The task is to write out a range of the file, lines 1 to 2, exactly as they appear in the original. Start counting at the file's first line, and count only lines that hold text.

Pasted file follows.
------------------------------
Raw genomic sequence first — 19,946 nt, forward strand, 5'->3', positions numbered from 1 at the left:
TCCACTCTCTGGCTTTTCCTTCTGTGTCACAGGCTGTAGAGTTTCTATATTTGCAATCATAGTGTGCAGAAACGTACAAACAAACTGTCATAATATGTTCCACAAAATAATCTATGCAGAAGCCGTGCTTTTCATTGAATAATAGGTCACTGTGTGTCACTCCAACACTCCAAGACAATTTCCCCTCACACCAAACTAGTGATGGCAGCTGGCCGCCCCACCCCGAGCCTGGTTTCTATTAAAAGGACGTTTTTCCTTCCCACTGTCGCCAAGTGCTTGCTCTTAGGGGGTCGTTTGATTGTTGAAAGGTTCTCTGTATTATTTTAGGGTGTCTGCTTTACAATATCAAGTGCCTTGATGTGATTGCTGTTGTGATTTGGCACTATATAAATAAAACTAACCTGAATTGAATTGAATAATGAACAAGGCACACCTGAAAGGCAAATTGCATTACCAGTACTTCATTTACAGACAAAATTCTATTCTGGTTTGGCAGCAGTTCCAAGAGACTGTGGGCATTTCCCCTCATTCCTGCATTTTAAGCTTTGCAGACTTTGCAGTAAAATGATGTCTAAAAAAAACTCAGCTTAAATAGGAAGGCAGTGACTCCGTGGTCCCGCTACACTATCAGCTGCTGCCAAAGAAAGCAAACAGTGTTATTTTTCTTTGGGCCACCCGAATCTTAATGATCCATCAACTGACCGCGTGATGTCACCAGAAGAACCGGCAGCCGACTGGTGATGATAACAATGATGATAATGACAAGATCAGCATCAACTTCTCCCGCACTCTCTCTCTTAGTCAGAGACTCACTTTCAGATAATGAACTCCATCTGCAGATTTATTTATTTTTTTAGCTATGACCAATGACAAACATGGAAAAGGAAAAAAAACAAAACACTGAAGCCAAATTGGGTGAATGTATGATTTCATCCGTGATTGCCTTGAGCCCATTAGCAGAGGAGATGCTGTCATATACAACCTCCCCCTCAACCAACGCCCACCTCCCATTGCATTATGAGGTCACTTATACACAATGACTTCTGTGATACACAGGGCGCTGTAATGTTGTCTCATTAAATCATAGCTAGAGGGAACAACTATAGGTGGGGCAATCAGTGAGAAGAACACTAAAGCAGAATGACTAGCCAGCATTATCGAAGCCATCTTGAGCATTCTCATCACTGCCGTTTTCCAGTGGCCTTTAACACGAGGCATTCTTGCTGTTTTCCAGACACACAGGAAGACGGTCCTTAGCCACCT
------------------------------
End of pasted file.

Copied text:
Raw genomic sequence first — 19,946 nt, forward strand, 5'->3', positions numbered from 1 at the left:
TCCACTCTCTGGCTTTTCCTTCTGTGTCACAGGCTGTAGAGTTTCTATATTTGCAATCATAGTGTGCAGAAACGTACAAACAAACTGTCATAATATGTTCCACAAAATAATCTATGCAGAAGCCGTGCTTTTCATTGAATAATAGGTCACTGTGTGTCACTCCAACACTCCAAGACAATTTCCCCTCACACCAAACTAGTGATGGCAGCTGGCCGCCCCACCCCGAGCCTGGTTTCTATTAAAAGGACGTTTTTCCTTCCCACTGTCGCCAAGTGCTTGCTCTTAGGGGGTCGTTTGATTGTTGAAAGGTTCTCTGTATTATTTTAGGGTGTCTGCTTTACAATATCAAGTGCCTTGATGTGATTGCTGTTGTGATTTGGCACTATATAAATAAAACTAACCTGAATTGAATTGAATAATGAACAAGGCACACCTGAAAGGCAAATTGCATTACCAGTACTTCATTTACAGACAAAATTCTATTCTGGTTTGGCAGCAGTTCCAAGAGACTGTGGGCATTTCCCCTCATTCCTGCATTTTAAGCTTTGCAGACTTTGCAGTAAAATGATGTCTAAAAAAAACTCAGCTTAAATAGGAAGGCAGTGACTCCGTGGTCCCGCTACACTATCAGCTGCTGCCAAAGAAAGCAAACAGTGTTATTTTTCTTTGGGCCACCCGAATCTTAATGATCCATCAACTGACCGCGTGATGTCACCAGAAGAACCGGCAGCCGACTGGTGATGATAACAATGATGATAATGACAAGATCAGCATCAACTTCTCCCGCACTCTCTCTCTTAGTCAGAGACTCACTTTCAGATAATGAACTCCATCTGCAGATTTATTTATTTTTTTAGCTATGACCAATGACAAACATGGAAAAGGAAAAAAAACAAAACACTGAAGCCAAATTGGGTGAATGTATGATTTCATCCGTGATTGCCTTGAGCCCATTAGCAGAGGAGATGCTGTCATATACAACCTCCCCCTCAACCAACGCCCACCTCCCATTGCATTATGAGGTCACTTATACACAATGACTTCTGTGATACACAGGGCGCTGTAATGTTGTCTCATTAAATCATAGCTAGAGGGAACAACTATAGGTGGGGCAATCAGTGAGAAGAACACTAAAGCAGAATGACTAGCCAGCATTATCGAAGCCATCTTGAGCATTCTCATCACTGCCGTTTTCCAGTGGCCTTTAACACGAGGCATTCTTGCTGTTTTCCAGACACACAGGAAGACGGTCCTTAGCCACCT